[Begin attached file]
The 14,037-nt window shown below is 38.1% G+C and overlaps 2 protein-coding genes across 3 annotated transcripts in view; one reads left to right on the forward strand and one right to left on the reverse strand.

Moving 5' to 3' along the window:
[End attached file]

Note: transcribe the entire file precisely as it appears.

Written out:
The 14,037-nt window shown below is 38.1% G+C and overlaps 2 protein-coding genes across 3 annotated transcripts in view; one reads left to right on the forward strand and one right to left on the reverse strand.

Moving 5' to 3' along the window: